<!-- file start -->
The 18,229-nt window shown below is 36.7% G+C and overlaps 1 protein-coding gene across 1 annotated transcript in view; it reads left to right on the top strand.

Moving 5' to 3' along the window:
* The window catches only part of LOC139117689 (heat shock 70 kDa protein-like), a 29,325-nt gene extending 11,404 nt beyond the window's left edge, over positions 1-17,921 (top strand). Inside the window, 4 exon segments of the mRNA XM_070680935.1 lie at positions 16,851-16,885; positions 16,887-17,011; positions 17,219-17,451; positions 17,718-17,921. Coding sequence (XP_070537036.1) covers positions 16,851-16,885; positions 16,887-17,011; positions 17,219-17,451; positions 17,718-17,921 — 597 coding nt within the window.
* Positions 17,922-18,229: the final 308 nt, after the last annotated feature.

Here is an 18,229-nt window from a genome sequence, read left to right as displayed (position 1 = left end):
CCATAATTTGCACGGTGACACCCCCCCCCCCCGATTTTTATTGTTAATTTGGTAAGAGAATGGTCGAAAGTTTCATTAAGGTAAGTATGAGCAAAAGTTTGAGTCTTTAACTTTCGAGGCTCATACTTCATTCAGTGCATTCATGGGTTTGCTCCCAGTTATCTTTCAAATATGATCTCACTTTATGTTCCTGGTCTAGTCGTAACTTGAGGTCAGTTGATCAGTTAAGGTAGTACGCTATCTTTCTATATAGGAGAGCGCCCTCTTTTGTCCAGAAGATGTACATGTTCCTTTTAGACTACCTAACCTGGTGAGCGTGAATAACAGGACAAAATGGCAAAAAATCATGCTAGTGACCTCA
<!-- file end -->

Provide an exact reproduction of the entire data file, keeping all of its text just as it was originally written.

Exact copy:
The 18,229-nt window shown below is 36.7% G+C and overlaps 1 protein-coding gene across 1 annotated transcript in view; it reads left to right on the top strand.

Moving 5' to 3' along the window:
* The window catches only part of LOC139117689 (heat shock 70 kDa protein-like), a 29,325-nt gene extending 11,404 nt beyond the window's left edge, over positions 1-17,921 (top strand). Inside the window, 4 exon segments of the mRNA XM_070680935.1 lie at positions 16,851-16,885; positions 16,887-17,011; positions 17,219-17,451; positions 17,718-17,921. Coding sequence (XP_070537036.1) covers positions 16,851-16,885; positions 16,887-17,011; positions 17,219-17,451; positions 17,718-17,921 — 597 coding nt within the window.
* Positions 17,922-18,229: the final 308 nt, after the last annotated feature.

Here is an 18,229-nt window from a genome sequence, read left to right as displayed (position 1 = left end):
CCATAATTTGCACGGTGACACCCCCCCCCCCCGATTTTTATTGTTAATTTGGTAAGAGAATGGTCGAAAGTTTCATTAAGGTAAGTATGAGCAAAAGTTTGAGTCTTTAACTTTCGAGGCTCATACTTCATTCAGTGCATTCATGGGTTTGCTCCCAGTTATCTTTCAAATATGATCTCACTTTATGTTCCTGGTCTAGTCGTAACTTGAGGTCAGTTGATCAGTTAAGGTAGTACGCTATCTTTCTATATAGGAGAGCGCCCTCTTTTGTCCAGAAGATGTACATGTTCCTTTTAGACTACCTAACCTGGTGAGCGTGAATAACAGGACAAAATGGCAAAAAATCATGCTAGTGACCTCA